A great school is set up to help students succeed academically. School leaders focus on empowering teachers to focus on teaching. They minimize the disruptions and distractions so that students can focus on learning and maturing. They don’t make excuses – the school leaders, teachers, and students all work hard together and have fun learning.
When it comes to evaluating a school’s quality, a little bit of research will help you find out how the students perform and progress academically in each school you're considering.
State Report Cards for Public Schools
Every public school building and district receives a report card from the State of Ohio that evaluates the achievement and progress of its students. A school’s state report card lists an A-F state rating, which is a snapshot scorecard of how the school’s students perform academically.
On the Ohio Department of Education’s website, you will find report cards for all public school buildings and districts, including charter schools and career technical education centers. You can check a public school’s report card on the Ohio Department of Education’s website.
The Ohio Department of Education is moving to a new way of rating public schools. They are using an A-F rating system to grade particular areas of each school’s academic performance. In two years, schools will also begin receiving an overall A-F rating. For now, schools only receive a grade for the individual sections that you will see below.
- A+ (Excellent with Distinction)
- A (Excellent)
- B (Effective)
- C (Continuous Improvement)
- D (Academic Watch)
- F (Academic Emergency)
Reading a Public School’s State Report Card
Over the next couple of years, Ohio’s leaders are raising the bar for Ohio students. This is a great step forward to make sure all Ohio students are prepared for college and the workforce. But most schools expect to see their ratings drop down. This is likely to happen all across the state and represent more accurately how schools stack up to college and career standards.
There are different types of data included on the state report cards. The following components are graded on each school and district’s report card:
- Student achievement data show how many students reached each academic level on the state achievement tests.
- The Annual Measurable Objectives measures the academic performance of specific groups of students. These data might be especially interesting for you if your child has one or more of these characteristics. You will find this in the Gap Closing section of the report card.
- Racial groups
- Special Needs
- Economically disadvantaged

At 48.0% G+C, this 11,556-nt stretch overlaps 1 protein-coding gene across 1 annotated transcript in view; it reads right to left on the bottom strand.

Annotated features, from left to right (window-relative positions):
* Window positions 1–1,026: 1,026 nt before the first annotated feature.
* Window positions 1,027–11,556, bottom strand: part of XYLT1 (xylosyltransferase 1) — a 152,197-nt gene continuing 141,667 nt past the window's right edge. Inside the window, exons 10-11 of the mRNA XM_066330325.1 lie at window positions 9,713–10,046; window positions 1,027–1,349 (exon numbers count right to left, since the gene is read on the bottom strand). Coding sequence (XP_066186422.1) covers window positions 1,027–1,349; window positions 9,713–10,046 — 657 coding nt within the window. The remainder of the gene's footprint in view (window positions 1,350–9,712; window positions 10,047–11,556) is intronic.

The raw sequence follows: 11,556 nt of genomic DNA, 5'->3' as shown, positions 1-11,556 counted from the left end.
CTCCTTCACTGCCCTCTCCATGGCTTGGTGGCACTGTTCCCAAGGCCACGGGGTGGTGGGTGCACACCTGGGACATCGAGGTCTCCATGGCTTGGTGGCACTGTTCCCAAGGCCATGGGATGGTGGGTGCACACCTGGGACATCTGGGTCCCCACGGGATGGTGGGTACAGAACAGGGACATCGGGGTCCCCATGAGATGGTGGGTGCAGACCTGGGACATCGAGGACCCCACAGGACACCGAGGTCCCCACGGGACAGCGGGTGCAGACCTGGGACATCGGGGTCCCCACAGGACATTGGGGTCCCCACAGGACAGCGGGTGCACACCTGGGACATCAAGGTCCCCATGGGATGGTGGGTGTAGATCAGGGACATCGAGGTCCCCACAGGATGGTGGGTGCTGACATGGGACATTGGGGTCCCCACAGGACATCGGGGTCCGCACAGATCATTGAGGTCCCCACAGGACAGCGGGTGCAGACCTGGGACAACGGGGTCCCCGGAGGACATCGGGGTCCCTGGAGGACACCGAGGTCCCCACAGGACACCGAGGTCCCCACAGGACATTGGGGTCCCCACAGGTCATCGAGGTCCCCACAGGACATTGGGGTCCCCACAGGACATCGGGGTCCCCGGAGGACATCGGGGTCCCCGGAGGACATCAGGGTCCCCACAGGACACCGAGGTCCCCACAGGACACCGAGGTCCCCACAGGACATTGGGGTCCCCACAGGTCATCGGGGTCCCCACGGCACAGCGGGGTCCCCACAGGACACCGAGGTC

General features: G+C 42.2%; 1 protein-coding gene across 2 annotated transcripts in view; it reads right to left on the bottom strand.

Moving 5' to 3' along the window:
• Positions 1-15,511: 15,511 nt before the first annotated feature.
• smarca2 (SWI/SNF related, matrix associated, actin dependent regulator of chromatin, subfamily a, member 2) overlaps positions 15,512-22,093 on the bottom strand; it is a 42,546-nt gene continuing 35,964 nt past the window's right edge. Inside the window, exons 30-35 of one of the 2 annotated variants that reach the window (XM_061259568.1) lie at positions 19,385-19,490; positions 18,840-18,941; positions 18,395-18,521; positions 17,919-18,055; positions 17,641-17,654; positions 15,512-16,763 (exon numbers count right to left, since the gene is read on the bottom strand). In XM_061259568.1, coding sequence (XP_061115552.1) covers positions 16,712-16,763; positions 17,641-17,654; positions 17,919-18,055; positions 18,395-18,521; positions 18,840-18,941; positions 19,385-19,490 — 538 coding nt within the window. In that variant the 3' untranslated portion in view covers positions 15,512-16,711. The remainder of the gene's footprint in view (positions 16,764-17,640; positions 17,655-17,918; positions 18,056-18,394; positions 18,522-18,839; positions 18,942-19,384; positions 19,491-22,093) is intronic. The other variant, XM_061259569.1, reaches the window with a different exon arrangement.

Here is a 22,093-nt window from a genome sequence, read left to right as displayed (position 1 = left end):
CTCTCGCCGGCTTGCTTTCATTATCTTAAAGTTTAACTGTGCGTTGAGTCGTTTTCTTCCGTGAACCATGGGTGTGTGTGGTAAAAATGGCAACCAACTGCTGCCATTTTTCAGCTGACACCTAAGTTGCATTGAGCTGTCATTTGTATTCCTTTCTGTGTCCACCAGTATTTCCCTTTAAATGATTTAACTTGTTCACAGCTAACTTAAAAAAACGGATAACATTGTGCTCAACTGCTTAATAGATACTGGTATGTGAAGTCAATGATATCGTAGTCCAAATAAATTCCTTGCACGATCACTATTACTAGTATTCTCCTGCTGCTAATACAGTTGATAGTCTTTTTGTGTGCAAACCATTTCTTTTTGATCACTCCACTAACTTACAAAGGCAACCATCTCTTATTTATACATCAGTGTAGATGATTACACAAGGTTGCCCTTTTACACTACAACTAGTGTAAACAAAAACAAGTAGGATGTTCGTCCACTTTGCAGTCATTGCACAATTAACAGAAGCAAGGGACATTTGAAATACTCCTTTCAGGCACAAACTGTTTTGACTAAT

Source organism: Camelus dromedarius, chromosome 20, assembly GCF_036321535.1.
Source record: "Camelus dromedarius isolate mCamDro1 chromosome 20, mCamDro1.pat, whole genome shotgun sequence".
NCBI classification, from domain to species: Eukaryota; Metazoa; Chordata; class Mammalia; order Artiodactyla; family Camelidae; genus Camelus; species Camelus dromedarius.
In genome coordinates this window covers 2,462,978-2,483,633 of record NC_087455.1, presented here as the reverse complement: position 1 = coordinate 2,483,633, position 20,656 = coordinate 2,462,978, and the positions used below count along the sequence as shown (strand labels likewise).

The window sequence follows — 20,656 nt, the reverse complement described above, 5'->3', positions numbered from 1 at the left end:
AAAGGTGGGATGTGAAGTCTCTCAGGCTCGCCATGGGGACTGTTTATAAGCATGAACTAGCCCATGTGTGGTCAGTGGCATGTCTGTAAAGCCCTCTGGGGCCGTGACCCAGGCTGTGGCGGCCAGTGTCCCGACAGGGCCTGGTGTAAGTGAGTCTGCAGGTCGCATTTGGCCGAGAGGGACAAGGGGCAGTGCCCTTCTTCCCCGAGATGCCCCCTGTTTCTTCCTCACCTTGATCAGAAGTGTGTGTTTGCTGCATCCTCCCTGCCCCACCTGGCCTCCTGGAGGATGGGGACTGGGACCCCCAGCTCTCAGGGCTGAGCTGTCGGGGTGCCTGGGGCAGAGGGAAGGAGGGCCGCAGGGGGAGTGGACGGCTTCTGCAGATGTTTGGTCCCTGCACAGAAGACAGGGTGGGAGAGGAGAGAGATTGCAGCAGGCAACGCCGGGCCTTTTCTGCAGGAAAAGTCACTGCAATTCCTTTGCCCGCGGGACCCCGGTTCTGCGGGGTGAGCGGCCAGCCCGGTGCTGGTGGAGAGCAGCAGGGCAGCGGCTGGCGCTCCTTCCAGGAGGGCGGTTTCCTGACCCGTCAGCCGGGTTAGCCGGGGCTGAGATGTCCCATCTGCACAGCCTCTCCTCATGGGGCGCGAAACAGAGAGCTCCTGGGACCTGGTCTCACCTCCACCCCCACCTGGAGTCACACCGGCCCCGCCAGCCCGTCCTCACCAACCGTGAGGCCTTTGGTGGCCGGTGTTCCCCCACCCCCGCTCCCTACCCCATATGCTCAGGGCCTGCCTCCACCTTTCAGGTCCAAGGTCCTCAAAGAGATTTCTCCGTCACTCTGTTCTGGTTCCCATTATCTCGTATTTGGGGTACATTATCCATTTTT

- Limited English proficiency
- The value-added data show if students learn a year’s worth of material, relative to their peers in the state. It basically illustrates whether students are catching up or falling behind. You want to choose a school where students are making positive (+) value-added gains each year.
- A B-rated school with positive (+) value-added scores may be even better than an A-rated school with negative (-) value-added scores. This is because the students are actually falling behind at an A-rated school with negative value-added scores.
- In addition to the value-added data for all students in a school or district, the report card also includes value-added data for specific groups:
- gifted students
- students with special needs
- students who are in the bottom 20% of achievement statewide
This grade represents the percentage of students who entered the 9th grade and graduated 4 and 5 years later.
K-3 literacy (coming soon)
This component will measure how well schools are helping young students who read below grade level.
Prepared for Success (coming soon)
The component grade will be based on the percentage of a school or district’s graduating class that demonstrates college and career readiness. Using multiple measures for college and career readiness allow districts to showcase their unique approaches.
The Ohio Department of Education has a helpful resource guide to help you better understand the information presented on the new state report cards.
Schools that don't receive state report cards
You can still learn about the quality of these schools by asking to see the schools’ test data from past years to find out how their students are doing. You can also ask them if they have any testing data that would specifically relate to your child, for example testing data for students with special needs or gifted students.
Now that you've determined what makes a great school,
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